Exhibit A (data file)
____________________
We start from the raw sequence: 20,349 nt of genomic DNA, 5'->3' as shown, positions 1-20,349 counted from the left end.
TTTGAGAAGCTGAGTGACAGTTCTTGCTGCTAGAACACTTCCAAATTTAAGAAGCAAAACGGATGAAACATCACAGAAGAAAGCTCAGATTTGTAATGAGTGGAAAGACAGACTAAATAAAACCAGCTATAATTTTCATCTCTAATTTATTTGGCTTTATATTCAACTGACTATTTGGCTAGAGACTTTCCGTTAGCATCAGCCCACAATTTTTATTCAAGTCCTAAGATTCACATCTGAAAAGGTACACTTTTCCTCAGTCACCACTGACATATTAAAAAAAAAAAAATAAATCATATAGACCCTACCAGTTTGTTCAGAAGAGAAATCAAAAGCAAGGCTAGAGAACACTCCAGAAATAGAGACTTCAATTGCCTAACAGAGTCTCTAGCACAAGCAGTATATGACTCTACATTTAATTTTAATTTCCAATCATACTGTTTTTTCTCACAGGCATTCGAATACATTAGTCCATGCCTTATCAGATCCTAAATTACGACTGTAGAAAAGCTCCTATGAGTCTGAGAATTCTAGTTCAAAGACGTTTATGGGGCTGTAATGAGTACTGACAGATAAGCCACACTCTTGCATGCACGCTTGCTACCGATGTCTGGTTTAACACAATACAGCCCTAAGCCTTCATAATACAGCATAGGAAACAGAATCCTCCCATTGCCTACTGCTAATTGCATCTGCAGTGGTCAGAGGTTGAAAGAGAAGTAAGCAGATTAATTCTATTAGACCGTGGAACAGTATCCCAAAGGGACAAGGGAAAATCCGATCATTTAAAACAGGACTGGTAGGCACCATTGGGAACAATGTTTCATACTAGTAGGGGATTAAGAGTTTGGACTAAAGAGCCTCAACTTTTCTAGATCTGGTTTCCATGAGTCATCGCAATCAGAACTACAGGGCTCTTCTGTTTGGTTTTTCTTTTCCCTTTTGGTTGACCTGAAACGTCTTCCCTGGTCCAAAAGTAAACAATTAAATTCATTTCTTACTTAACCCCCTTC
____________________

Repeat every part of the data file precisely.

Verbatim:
We start from the raw sequence: 20,349 nt of genomic DNA, 5'->3' as shown, positions 1-20,349 counted from the left end.
TTTGAGAAGCTGAGTGACAGTTCTTGCTGCTAGAACACTTCCAAATTTAAGAAGCAAAACGGATGAAACATCACAGAAGAAAGCTCAGATTTGTAATGAGTGGAAAGACAGACTAAATAAAACCAGCTATAATTTTCATCTCTAATTTATTTGGCTTTATATTCAACTGACTATTTGGCTAGAGACTTTCCGTTAGCATCAGCCCACAATTTTTATTCAAGTCCTAAGATTCACATCTGAAAAGGTACACTTTTCCTCAGTCACCACTGACATATTAAAAAAAAAAAAATAAATCATATAGACCCTACCAGTTTGTTCAGAAGAGAAATCAAAAGCAAGGCTAGAGAACACTCCAGAAATAGAGACTTCAATTGCCTAACAGAGTCTCTAGCACAAGCAGTATATGACTCTACATTTAATTTTAATTTCCAATCATACTGTTTTTTCTCACAGGCATTCGAATACATTAGTCCATGCCTTATCAGATCCTAAATTACGACTGTAGAAAAGCTCCTATGAGTCTGAGAATTCTAGTTCAAAGACGTTTATGGGGCTGTAATGAGTACTGACAGATAAGCCACACTCTTGCATGCACGCTTGCTACCGATGTCTGGTTTAACACAATACAGCCCTAAGCCTTCATAATACAGCATAGGAAACAGAATCCTCCCATTGCCTACTGCTAATTGCATCTGCAGTGGTCAGAGGTTGAAAGAGAAGTAAGCAGATTAATTCTATTAGACCGTGGAACAGTATCCCAAAGGGACAAGGGAAAATCCGATCATTTAAAACAGGACTGGTAGGCACCATTGGGAACAATGTTTCATACTAGTAGGGGATTAAGAGTTTGGACTAAAGAGCCTCAACTTTTCTAGATCTGGTTTCCATGAGTCATCGCAATCAGAACTACAGGGCTCTTCTGTTTGGTTTTTCTTTTCCCTTTTGGTTGACCTGAAACGTCTTCCCTGGTCCAAAAGTAAACAATTAAATTCATTTCTTACTTAACCCCCTTC